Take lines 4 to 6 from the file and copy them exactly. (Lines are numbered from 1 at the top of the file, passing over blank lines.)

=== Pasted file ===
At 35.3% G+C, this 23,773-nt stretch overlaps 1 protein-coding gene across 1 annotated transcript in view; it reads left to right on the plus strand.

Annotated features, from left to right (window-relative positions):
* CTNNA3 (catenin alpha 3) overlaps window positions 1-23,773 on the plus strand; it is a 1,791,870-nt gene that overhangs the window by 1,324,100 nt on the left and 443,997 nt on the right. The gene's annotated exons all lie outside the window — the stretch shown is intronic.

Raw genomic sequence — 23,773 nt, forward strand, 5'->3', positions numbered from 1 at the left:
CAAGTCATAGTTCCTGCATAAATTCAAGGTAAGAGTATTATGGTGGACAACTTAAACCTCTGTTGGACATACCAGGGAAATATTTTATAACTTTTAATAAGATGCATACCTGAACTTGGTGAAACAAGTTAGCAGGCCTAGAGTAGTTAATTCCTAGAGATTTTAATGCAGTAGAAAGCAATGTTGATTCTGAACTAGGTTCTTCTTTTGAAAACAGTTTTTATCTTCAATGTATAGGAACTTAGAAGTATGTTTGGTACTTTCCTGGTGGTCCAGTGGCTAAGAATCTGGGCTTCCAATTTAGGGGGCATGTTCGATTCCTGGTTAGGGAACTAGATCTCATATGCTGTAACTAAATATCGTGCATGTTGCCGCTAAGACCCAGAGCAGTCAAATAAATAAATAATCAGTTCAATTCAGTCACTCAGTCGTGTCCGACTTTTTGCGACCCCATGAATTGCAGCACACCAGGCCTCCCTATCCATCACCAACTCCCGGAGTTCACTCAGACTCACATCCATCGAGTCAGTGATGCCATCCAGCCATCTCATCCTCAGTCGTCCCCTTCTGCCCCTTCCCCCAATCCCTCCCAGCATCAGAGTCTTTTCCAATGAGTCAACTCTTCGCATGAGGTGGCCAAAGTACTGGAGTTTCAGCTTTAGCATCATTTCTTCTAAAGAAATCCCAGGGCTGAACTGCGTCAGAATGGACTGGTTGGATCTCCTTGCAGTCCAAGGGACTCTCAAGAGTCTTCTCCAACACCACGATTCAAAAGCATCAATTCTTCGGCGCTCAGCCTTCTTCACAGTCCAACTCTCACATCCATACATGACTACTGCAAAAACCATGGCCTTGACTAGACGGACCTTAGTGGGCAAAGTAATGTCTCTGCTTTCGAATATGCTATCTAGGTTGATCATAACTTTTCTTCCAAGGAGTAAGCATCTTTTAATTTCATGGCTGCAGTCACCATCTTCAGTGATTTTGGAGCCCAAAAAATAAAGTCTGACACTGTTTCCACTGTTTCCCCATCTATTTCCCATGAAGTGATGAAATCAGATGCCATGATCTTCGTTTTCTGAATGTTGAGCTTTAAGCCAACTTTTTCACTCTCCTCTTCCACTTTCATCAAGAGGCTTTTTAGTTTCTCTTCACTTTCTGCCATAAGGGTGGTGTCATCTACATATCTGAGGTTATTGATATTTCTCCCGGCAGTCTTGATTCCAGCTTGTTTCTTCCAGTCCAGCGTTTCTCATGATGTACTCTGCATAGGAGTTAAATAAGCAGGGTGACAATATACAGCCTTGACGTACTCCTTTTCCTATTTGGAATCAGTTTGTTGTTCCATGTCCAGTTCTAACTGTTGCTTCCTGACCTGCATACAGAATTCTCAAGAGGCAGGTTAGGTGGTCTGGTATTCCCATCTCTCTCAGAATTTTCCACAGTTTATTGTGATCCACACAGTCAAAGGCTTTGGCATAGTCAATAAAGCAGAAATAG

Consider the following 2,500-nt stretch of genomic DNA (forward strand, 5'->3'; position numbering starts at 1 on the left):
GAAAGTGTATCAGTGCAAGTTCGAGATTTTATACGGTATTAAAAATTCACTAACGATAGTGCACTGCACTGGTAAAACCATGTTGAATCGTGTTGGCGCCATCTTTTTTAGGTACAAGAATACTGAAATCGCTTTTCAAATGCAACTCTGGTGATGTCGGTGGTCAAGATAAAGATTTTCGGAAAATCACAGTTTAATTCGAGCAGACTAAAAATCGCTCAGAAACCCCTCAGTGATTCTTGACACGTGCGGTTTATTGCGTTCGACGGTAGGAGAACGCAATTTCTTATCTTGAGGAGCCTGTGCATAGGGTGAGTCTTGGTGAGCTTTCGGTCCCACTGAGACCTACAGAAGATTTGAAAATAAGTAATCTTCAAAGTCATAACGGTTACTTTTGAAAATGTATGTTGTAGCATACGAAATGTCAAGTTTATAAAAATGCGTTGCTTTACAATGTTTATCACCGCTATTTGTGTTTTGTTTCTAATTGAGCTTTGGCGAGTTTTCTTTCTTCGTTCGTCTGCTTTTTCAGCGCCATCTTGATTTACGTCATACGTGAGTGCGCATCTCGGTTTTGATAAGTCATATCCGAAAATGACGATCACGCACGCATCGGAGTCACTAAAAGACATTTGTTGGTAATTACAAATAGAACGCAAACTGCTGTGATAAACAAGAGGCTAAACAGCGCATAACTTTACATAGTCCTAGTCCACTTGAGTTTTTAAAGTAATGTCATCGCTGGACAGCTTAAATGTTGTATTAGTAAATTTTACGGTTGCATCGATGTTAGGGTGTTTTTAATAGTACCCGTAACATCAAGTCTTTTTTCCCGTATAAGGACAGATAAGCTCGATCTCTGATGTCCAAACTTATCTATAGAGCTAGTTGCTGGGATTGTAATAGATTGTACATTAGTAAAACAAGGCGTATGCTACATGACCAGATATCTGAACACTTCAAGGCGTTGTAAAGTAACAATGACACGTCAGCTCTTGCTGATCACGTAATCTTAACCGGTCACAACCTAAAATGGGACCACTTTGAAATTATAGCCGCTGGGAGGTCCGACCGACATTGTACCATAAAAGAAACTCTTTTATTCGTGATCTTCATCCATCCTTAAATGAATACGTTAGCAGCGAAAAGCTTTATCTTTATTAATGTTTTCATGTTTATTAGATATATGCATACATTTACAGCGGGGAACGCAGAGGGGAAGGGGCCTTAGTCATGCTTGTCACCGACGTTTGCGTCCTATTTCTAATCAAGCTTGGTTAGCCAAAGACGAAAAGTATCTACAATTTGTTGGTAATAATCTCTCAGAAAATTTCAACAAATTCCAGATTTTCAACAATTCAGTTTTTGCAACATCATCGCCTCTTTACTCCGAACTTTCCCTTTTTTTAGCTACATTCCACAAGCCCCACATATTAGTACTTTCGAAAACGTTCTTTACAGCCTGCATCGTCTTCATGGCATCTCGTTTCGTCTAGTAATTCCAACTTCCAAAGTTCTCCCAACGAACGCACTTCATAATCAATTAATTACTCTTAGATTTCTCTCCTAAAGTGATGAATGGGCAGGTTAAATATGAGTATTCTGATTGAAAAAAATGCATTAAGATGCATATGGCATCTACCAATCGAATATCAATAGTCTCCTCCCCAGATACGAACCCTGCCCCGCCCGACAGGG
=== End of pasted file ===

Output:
Raw genomic sequence — 23,773 nt, forward strand, 5'->3', positions numbered from 1 at the left:
CAAGTCATAGTTCCTGCATAAATTCAAGGTAAGAGTATTATGGTGGACAACTTAAACCTCTGTTGGACATACCAGGGAAATATTTTATAACTTTTAATAAGATGCATACCTGAACTTGGTGAAACAAGTTAGCAGGCCTAGAGTAGTTAATTCCTAGAGATTTTAATGCAGTAGAAAGCAATGTTGATTCTGAACTAGGTTCTTCTTTTGAAAACAGTTTTTATCTTCAATGTATAGGAACTTAGAAGTATGTTTGGTACTTTCCTGGTGGTCCAGTGGCTAAGAATCTGGGCTTCCAATTTAGGGGGCATGTTCGATTCCTGGTTAGGGAACTAGATCTCATATGCTGTAACTAAATATCGTGCATGTTGCCGCTAAGACCCAGAGCAGTCAAATAAATAAATAATCAGTTCAATTCAGTCACTCAGTCGTGTCCGACTTTTTGCGACCCCATGAATTGCAGCACACCAGGCCTCCCTATCCATCACCAACTCCCGGAGTTCACTCAGACTCACATCCATCGAGTCAGTGATGCCATCCAGCCATCTCATCCTCAGTCGTCCCCTTCTGCCCCTTCCCCCAATCCCTCCCAGCATCAGAGTCTTTTCCAATGAGTCAACTCTTCGCATGAGGTGGCCAAAGTACTGGAGTTTCAGCTTTAGCATCATTTCTTCTAAAGAAATCCCAGGGCTGAACTGCGTCAGAATGGACTGGTTGGATCTCCTTGCAGTCCAAGGGACTCTCAAGAGTCTTCTCCAACACCACGATTCAAAAGCATCAATTCTTCGGCGCTCAGCCTTCTTCACAGTCCAACTCTCACATCCATACATGACTACTGCAAAAACCATGGCCTTGACTAGACGGACCTTAGTGGGCAAAGTAATGTCTCTGCTTTCGAATATGCTATCTAGGTTGATCATAACTTTTCTTCCAAGGAGTAAGCATCTTTTAATTTCATGGCTGCAGTCACCATCTTCAGTGATTTTGGAGCCCAAAAAATAAAGTCTGACACTGTTTCCACTGTTTCCCCATCTATTTCCCATGAAGTGATGAAATCAGATGCCATGATCTTCGTTTTCTGAATGTTGAGCTTTAAGCCAACTTTTTCACTCTCCTCTTCCACTTTCATCAAGAGGCTTTTTAGTTTCTCTTCACTTTCTGCCATAAGGGTGGTGTCATCTACATATCTGAGGTTATTGATATTTCTCCCGGCAGTCTTGATTCCAGCTTGTTTCTTCCAGTCCAGCGTTTCTCATGATGTACTCTGCATAGGAGTTAAATAAGCAGGGTGACAATATACAGCCTTGACGTACTCCTTTTCCTATTTGGAATCAGTTTGTTGTTCCATGTCCAGTTCTAACTGTTGCTTCCTGACCTGCATACAGAATTCTCAAGAGGCAGGTTAGGTGGTCTGGTATTCCCATCTCTCTCAGAATTTTCCACAGTTTATTGTGATCCACACAGTCAAAGGCTTTGGCATAGTCAATAAAGCAGAAATAG

Consider the following 2,500-nt stretch of genomic DNA (forward strand, 5'->3'; position numbering starts at 1 on the left):